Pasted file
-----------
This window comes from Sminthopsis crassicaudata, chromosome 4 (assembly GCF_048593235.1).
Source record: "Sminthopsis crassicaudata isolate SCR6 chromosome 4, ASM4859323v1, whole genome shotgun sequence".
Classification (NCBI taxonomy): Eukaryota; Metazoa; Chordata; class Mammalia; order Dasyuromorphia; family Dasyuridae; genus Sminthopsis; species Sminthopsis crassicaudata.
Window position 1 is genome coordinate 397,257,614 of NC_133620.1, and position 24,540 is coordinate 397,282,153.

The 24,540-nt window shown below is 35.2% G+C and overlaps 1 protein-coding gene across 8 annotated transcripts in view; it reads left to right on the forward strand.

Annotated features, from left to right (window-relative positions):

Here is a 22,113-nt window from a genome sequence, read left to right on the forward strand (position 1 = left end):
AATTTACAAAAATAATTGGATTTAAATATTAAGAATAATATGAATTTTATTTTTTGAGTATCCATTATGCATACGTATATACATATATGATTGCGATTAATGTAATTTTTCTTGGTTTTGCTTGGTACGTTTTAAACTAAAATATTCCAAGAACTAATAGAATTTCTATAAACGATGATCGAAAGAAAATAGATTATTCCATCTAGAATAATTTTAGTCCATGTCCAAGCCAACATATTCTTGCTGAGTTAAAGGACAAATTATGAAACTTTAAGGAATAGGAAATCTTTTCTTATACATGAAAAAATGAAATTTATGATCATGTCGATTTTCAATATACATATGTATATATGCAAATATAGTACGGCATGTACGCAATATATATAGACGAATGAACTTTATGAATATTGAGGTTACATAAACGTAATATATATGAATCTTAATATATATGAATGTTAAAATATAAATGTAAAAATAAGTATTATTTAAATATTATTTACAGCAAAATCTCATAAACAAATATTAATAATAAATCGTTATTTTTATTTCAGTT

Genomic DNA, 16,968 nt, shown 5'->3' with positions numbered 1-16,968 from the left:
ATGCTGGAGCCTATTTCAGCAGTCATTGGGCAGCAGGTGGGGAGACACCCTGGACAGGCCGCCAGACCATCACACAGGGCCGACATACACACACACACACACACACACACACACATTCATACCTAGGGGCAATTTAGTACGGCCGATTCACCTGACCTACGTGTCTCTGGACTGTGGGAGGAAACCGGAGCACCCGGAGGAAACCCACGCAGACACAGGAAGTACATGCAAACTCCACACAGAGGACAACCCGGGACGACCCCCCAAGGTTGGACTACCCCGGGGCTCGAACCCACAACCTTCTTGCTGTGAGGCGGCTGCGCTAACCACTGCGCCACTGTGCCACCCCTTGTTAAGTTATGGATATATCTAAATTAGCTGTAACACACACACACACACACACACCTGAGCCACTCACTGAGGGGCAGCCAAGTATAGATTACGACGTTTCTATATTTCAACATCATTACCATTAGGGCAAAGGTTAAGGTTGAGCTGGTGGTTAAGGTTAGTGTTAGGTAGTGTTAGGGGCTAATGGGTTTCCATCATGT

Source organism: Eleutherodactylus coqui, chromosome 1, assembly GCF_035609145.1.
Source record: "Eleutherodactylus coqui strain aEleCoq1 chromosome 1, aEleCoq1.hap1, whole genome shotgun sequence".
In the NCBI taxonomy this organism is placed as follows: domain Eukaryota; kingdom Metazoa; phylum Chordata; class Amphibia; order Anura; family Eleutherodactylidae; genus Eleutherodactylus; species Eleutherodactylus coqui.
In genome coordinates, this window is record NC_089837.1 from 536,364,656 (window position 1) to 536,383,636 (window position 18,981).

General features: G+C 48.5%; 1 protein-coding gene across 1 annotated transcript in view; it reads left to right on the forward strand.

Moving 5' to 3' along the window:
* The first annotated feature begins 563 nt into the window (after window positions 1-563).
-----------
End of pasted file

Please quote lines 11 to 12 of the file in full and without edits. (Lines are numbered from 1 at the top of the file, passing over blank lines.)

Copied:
Source organism: Eleutherodactylus coqui, chromosome 1, assembly GCF_035609145.1.
Source record: "Eleutherodactylus coqui strain aEleCoq1 chromosome 1, aEleCoq1.hap1, whole genome shotgun sequence".